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She turned her attention to squinting at my eyes, as they always do. I gave my typical muttered response of, “Yes, they got all of the recessive genes – I’m not sure how.”

She replied, “Well maybe they got their Daddy’s eyes!”, and motioned to Chris, who had his back to us.

(As if I might have forgotten to consider him in the explanation of the genetic makeup of our children.)

“No, his eyes are just like mine. They got their Grandparent’s eyes, actually.”

“Oh, I see. Well, they’re just lovely.”

We paid, she paid, and we moved on.

As we were juggling our purchases at a table so that Chris could fill his drink, the lady that was behind the eye-noticing lady walked up to us.

She patted us both on the shoulders simultaneously and said,

“I tell you what. Y’all sure do look good to be grandparents.”

I laughed, thinking she was making a weird joke that I didn’t quite understand.

I choked, when I looked into her eyes and saw her genuineness.

I died on the inside, when I realized that THAT LADY ACTUALLY THOUGHT I COULD POSSIBLY BE A GRANDMOTHER.

OF A THREE AND SEVEN YEAR OLD.

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Did Wal-Mart plant this lady here to pay me back for last week’s blog post? Or is Karma just actually that real and swift?

You win, Wal-Mart. You. Win.

I obsessively did the math in my head. Assuming I look like my age of 32, which is a generous assumption, apparently, I would have had to have been twelve and a half, and my daughter would have had to have been twelve and a half – at delivery, not conception – for me to be Ali’s grandmother.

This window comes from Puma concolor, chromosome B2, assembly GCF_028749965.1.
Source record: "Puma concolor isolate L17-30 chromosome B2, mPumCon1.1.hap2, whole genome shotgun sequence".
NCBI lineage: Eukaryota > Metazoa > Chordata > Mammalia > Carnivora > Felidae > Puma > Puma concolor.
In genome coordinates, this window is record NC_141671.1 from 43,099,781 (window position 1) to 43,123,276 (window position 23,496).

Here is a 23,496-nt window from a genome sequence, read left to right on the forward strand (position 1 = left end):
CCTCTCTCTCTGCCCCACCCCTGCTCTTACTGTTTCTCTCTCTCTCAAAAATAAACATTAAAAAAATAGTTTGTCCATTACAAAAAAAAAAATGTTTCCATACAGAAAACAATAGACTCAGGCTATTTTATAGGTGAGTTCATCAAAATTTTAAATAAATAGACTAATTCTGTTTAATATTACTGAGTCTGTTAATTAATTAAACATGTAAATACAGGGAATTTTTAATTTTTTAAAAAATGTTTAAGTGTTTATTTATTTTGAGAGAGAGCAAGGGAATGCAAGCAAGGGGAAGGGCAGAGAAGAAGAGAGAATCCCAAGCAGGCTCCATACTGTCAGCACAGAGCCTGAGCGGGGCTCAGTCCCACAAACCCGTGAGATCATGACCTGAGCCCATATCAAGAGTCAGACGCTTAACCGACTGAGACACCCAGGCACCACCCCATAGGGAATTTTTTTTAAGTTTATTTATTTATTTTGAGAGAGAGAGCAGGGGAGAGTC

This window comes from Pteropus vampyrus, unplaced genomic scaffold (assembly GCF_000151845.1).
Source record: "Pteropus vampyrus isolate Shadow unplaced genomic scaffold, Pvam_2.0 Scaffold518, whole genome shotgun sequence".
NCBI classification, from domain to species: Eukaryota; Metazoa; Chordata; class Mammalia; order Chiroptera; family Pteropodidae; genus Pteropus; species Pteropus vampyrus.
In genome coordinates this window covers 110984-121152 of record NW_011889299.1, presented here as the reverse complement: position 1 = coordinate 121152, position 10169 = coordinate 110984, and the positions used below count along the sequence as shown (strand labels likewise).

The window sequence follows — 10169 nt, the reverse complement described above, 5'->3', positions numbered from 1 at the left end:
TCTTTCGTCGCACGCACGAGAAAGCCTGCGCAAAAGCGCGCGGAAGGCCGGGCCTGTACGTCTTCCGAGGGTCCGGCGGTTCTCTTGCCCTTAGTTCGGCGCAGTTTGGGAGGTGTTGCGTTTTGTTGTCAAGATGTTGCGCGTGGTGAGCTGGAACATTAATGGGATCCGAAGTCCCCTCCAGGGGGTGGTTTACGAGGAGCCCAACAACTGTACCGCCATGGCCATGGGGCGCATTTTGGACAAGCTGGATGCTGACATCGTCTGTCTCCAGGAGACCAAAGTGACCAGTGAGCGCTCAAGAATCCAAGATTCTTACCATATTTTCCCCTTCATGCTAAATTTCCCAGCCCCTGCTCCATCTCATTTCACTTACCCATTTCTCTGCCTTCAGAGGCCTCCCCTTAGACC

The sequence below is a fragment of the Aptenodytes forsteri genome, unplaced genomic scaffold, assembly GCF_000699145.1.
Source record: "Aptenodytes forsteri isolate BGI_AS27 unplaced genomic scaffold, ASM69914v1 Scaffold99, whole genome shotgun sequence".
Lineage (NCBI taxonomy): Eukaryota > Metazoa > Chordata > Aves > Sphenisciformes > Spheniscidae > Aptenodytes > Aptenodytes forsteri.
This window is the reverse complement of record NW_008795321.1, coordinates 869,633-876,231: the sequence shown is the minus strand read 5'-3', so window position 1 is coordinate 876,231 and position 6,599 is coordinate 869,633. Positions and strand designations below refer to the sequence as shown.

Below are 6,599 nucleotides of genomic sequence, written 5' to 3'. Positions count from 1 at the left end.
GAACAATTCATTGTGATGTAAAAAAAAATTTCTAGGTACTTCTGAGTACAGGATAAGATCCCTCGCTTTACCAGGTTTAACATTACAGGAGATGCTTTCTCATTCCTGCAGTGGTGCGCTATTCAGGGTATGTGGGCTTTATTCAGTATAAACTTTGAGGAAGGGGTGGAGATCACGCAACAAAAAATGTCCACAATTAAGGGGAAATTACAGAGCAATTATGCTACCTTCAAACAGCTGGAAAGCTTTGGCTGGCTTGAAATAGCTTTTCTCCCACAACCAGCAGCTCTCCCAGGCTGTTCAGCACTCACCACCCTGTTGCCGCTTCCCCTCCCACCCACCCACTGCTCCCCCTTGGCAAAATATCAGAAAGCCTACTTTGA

Chris walked to the drink machine and our new friend followed him before I could share these figures with her because I had accidentally swallowed and digested my tongue.

She patted him again and said, “Aren’t grandchildren just tha best?! I’m a grandmother also. And I look purty good too, dontcha think?”

He smiled and agreed.

SMILED. AND AGREED.

Because yes.

Why not?

Sure.

Let’s play Grandparents.

Because that doesn’t at all make me feel like I need to buy every wrinkle cream in the western hemisphere.

Luckily, Sam’s Club has them all – in jumbo sizes.

Toddler, Interrupted.

I woke up yesterday morning holding a handful of vomit.

I quickly took in my surroundings, trying to orient myself as to how I had come into possession of someone else’s stomach contents. There was a screaming toddler sitting on his bed in front of me, his carpeted floor was dotted with stepping stones of puke, mysteriously going to the door and back, leaving one to wonder where his journey of bile might have taken him. And myself – I was in the center. Holding puke, puke on the bottom of my foot, sitting in puke.

It was 6:14am.

This was not what I had in mind for an alarm clock. In fact, I had asked Chris the night before to move my phone to my bedside table when he woke up so that I didn’t have to jump up and run in the bathroom when my rare alarm clock did go off at 7:30.